Australia Implements New Travel Bans Ahead of Christmas Due to COVID-19 Outbreak
Victoria, Queensland, and the Northern Territory temporarily banned arrivals from Sydney.
Australian officials have begun implementing interstate travel restrictions as a COVID-19 outbreak grows in Sydney, the country’s largest city.
The most recent outbreak in Sydney has been linked to 83 new cases, which trace back to Sydney’s Northern Beaches. The state of New South Wales conducted a total of 38,000 COVID-19 tests within 24 hours to track the spread of the virus, which does not seem to extend beyond the Northern Beaches.
Up until this new outbreak, Australia had gone more than two weeks without any local transmissions and most travel restrictions had been lifted ahead of Christmas.
"2020 is not done with us yet,” Prime Minister Scott Morrison said, the BBC reported. "The events of the past few days... are incredibly frustrating and disappointing for people all around the country who had plans in place to get together and move in between states."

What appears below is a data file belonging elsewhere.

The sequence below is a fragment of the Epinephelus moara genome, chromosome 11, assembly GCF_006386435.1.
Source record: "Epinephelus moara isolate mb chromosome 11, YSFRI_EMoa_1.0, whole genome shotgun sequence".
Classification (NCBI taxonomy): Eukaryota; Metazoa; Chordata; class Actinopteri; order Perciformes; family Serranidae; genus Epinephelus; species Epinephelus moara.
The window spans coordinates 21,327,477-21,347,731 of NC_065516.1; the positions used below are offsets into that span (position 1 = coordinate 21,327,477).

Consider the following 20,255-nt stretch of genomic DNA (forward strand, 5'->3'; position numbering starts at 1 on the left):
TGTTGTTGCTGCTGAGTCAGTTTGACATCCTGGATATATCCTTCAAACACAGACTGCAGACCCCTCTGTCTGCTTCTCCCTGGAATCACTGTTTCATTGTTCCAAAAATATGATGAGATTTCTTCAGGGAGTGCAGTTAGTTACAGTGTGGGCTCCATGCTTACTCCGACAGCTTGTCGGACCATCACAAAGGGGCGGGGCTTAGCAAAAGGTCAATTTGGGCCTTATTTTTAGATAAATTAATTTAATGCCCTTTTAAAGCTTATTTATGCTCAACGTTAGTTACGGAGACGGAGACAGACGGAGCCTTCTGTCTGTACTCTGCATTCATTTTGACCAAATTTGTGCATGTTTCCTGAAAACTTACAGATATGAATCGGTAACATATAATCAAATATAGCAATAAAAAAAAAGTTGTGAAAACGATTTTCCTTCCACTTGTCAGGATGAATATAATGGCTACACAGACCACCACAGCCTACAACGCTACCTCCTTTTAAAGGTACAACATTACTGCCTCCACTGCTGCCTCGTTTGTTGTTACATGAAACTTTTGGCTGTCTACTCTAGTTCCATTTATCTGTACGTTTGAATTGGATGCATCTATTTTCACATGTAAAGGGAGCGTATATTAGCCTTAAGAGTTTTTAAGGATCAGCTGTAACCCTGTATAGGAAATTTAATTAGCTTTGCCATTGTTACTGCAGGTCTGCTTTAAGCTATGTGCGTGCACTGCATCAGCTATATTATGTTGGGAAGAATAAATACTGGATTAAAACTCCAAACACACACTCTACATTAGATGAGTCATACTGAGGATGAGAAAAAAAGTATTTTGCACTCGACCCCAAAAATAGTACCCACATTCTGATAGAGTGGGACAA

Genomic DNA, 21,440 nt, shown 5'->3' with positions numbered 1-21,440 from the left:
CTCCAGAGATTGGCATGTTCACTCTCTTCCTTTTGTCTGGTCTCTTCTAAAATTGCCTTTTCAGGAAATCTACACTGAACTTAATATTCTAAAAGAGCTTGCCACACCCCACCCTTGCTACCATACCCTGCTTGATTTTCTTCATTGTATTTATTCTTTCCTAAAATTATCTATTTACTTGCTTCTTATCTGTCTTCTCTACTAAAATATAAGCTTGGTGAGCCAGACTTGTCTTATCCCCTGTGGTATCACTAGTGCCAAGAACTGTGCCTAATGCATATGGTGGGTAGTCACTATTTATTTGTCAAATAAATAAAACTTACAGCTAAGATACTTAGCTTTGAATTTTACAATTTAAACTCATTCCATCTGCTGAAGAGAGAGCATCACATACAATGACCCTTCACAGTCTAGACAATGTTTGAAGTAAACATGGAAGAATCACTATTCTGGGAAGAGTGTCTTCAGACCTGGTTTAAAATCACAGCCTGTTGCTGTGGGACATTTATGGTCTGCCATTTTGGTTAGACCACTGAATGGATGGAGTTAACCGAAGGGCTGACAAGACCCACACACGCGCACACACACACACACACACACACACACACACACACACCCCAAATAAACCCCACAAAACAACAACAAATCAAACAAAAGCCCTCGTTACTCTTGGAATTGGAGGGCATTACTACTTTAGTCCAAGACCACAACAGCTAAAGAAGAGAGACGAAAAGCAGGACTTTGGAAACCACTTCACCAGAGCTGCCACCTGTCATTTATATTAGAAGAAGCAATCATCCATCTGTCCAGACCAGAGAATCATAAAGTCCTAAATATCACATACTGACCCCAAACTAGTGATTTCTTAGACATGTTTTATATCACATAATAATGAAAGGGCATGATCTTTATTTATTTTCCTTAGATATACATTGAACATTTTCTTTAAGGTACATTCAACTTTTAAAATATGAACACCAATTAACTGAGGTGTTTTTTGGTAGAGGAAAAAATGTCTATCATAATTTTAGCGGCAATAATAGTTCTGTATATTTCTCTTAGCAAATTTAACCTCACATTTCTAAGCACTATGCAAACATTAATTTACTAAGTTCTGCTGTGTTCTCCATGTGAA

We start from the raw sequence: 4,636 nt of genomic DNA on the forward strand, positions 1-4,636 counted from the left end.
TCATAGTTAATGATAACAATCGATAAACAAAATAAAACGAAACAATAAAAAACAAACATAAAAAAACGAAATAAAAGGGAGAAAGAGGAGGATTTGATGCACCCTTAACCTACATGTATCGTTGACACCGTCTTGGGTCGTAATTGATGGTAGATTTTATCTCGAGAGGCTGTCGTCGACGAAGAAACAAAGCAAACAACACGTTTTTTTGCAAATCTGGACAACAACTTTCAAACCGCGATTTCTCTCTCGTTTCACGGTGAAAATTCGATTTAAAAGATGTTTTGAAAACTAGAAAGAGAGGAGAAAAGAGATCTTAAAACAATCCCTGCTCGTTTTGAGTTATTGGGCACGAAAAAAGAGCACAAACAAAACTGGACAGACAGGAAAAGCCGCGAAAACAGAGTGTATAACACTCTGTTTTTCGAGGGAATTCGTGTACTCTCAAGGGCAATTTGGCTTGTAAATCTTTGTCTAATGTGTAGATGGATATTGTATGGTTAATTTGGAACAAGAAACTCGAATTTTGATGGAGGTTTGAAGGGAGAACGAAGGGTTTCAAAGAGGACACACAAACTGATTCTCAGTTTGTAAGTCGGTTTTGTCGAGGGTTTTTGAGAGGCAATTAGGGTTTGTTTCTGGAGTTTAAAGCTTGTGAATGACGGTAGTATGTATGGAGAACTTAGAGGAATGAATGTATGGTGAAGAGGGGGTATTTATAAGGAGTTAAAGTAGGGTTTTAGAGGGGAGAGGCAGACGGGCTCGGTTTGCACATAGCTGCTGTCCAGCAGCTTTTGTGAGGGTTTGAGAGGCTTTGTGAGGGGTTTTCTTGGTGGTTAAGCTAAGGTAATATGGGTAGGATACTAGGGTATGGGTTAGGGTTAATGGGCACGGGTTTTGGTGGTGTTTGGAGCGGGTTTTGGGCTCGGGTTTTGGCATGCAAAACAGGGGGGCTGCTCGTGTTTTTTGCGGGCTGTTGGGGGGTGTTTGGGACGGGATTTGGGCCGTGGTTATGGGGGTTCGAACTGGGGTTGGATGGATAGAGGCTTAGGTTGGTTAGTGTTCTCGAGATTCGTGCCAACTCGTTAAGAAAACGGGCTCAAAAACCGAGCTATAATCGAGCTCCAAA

Victoria, Queensland, and the Northern Territory temporarily banned arrivals from Sydney on Monday while South Australia and Tasmania imposed a mandatory 14-day quarantine for travelers from the capital. Western Australia implemented a hard border closure.
The Australian Capital Territory (ACT) of Canberra warned outside travelers to not visit, or they would be subject to a 14-day quarantine, according to Reuters.
The measures were announced over the weekend, offering travelers a short window to travel before the new rules were put in place. Airlines also canceled several flights from Sydney Airport.
In New South Wales, holiday gatherings are limited to 10 people in households and 300 people in public establishments. Residents are urged to wear masks while in public, although not required. Rules regarding Christmas gatherings are expected to be released later this week, according to Sky News.
Australia has become known for its strict response to COVID-19 outbreaks. Since the beginning of the pandemic, the country has reported about 28,100 infections and 908 deaths, according to Johns Hopkins University.